"We let them know when a patient is appropriate for palliative care. We've educated the hospital staff so they understand that the palliative care team can help hold a discussion with the family that facilitates the discharge plan and gets patient moved to the palliative care unit or home with hospice services," Kousaie says.
To be eligible for a palliative care consultation, patients must have a life-threatening illness, such as cancer, end-stage heart failure, or a severe stroke.
"Our approach to palliative care is not limited to terminally ill patients. Our patients range from active treatment to noncurative care. Every care plan is unique," Kousaie says.
The team has recommended rehabilitation services for some patients with severe strokes. They've gone through rehabilitation and done well.
"We've had patients with end-stage liver disease who were on the transplant list and we managed their symptoms successfully until they had the transplant and moved on," Kousaie says.
The palliative care team gathers information from the patient's treatment team and meets with the family to present the options.
"When we are called in for a consultation, the patient care coordinator is the first person we see because they are aware of everything that is going on with the patient. They are the people who can give us information about family dynamics and other issues that may not appear in the chart," Kousaie says.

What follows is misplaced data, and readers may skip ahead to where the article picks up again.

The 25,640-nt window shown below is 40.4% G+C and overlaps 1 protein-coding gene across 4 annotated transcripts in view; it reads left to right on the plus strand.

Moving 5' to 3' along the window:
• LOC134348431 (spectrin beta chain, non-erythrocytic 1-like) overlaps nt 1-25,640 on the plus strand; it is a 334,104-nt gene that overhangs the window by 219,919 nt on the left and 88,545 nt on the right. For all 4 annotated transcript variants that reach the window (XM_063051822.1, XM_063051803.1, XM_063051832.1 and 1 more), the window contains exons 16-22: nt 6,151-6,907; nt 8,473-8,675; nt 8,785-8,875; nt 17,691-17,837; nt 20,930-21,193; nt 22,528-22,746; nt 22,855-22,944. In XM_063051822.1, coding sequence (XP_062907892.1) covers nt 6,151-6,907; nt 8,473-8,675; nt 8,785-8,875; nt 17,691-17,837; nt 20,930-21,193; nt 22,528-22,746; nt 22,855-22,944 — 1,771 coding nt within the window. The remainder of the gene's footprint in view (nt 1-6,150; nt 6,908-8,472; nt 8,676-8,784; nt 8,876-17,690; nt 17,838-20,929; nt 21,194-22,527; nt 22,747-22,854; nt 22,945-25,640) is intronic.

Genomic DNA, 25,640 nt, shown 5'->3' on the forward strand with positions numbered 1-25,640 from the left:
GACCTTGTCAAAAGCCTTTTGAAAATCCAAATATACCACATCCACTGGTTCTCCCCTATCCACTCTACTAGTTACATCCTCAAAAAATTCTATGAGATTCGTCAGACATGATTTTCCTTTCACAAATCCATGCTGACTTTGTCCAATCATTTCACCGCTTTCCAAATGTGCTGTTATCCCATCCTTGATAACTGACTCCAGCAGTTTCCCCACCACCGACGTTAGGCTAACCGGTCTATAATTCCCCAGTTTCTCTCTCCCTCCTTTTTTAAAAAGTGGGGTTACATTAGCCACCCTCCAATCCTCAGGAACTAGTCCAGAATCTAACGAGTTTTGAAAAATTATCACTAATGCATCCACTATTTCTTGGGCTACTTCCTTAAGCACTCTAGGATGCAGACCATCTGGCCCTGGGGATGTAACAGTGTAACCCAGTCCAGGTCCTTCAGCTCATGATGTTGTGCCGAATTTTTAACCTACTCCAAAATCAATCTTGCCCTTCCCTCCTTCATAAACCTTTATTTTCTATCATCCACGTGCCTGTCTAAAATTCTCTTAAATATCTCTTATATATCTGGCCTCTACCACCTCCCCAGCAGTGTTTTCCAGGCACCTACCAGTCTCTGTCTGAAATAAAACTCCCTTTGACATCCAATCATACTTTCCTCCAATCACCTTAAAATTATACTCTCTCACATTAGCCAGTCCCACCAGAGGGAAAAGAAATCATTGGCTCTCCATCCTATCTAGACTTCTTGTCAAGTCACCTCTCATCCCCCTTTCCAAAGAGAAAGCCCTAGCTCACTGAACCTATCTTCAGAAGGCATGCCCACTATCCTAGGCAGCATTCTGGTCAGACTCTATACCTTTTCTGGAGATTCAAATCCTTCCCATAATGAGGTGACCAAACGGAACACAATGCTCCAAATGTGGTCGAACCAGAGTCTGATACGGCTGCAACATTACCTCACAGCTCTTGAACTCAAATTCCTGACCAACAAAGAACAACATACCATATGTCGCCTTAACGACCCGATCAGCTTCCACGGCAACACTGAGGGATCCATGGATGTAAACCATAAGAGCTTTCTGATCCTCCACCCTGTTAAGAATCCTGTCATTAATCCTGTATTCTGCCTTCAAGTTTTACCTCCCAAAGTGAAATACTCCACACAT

When the palliative care team meets with the patient and family members, it helps the patient and family members understand the meaning of what the physicians have told them, what it means for the patient in the future, what their treatment options are, and the likely outcomes of each option, she explains.
"The physicians sometimes lay out so many options that the family doesn't know what they are answering to. The physicians sometimes don't present the true scope of the long-term effect of the treatment. That's what palliative care does. We finish the sentence for the physician," Kousaie says.
For instance, a physician may say the next step is a tracheotomy and a percutaneous endoscopic gastrostomy tube but the family may not understand that the process is only going to prolong the patient's life, not provide a cure.
"Nobody wants to tell a mother that giving her daughter more care is futile. We try to help the family understand what is happening and what the result of the each option is likely to be," she says.
Team educates family
The team educations the family on what "do not resuscitate" (DNR) orders mean, what comfort care means, and what they believe is likely to happen with the patient.